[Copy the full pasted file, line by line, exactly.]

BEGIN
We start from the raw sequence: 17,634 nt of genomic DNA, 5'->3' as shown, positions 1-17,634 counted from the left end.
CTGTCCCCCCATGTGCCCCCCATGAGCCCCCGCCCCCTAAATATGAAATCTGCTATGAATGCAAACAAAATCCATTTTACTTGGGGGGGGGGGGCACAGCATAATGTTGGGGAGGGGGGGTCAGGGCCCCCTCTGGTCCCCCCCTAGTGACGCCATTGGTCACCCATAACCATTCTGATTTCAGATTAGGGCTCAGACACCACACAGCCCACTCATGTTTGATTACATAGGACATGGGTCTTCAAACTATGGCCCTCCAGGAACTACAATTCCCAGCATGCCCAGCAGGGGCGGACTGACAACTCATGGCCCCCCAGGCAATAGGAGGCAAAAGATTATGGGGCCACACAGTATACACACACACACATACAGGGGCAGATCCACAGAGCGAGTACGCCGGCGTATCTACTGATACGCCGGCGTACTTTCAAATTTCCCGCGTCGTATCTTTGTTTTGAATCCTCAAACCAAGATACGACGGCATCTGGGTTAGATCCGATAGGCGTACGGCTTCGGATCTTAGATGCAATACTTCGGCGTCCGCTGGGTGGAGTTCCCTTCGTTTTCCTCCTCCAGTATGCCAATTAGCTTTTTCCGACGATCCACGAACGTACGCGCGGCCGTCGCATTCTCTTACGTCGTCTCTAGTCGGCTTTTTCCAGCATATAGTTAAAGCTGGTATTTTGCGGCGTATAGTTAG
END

We start from the raw sequence: 17,634 nt of genomic DNA, 5'->3' as shown, positions 1-17,634 counted from the left end.
CTGTCCCCCCATGTGCCCCCCATGAGCCCCCGCCCCCTAAATATGAAATCTGCTATGAATGCAAACAAAATCCATTTTACTTGGGGGGGGGGGGCACAGCATAATGTTGGGGAGGGGGGGTCAGGGCCCCCTCTGGTCCCCCCCTAGTGACGCCATTGGTCACCCATAACCATTCTGATTTCAGATTAGGGCTCAGACACCACACAGCCCACTCATGTTTGATTACATAGGACATGGGTCTTCAAACTATGGCCCTCCAGGAACTACAATTCCCAGCATGCCCAGCAGGGGCGGACTGACAACTCATGGCCCCCCAGGCAATAGGAGGCAAAAGATTATGGGGCCACACAGTATACACACACACACATACAGGGGCAGATCCACAGAGCGAGTACGCCGGCGTATCTACTGATACGCCGGCGTACTTTCAAATTTCCCGCGTCGTATCTTTGTTTTGAATCCTCAAACCAAGATACGACGGCATCTGGGTTAGATCCGATAGGCGTACGGCTTCGGATCTTAGATGCAATACTTCGGCGTCCGCTGGGTGGAGTTCCCTTCGTTTTCCTCCTCCAGTATGCCAATTAGCTTTTTCCGACGATCCACGAACGTACGCGCGGCCGTCGCATTCTCTTACGTCGTCTCTAGTCGGCTTTTTCCAGCATATAGTTAAAGCTGGTATTTTGCGGCGTATAGTTAG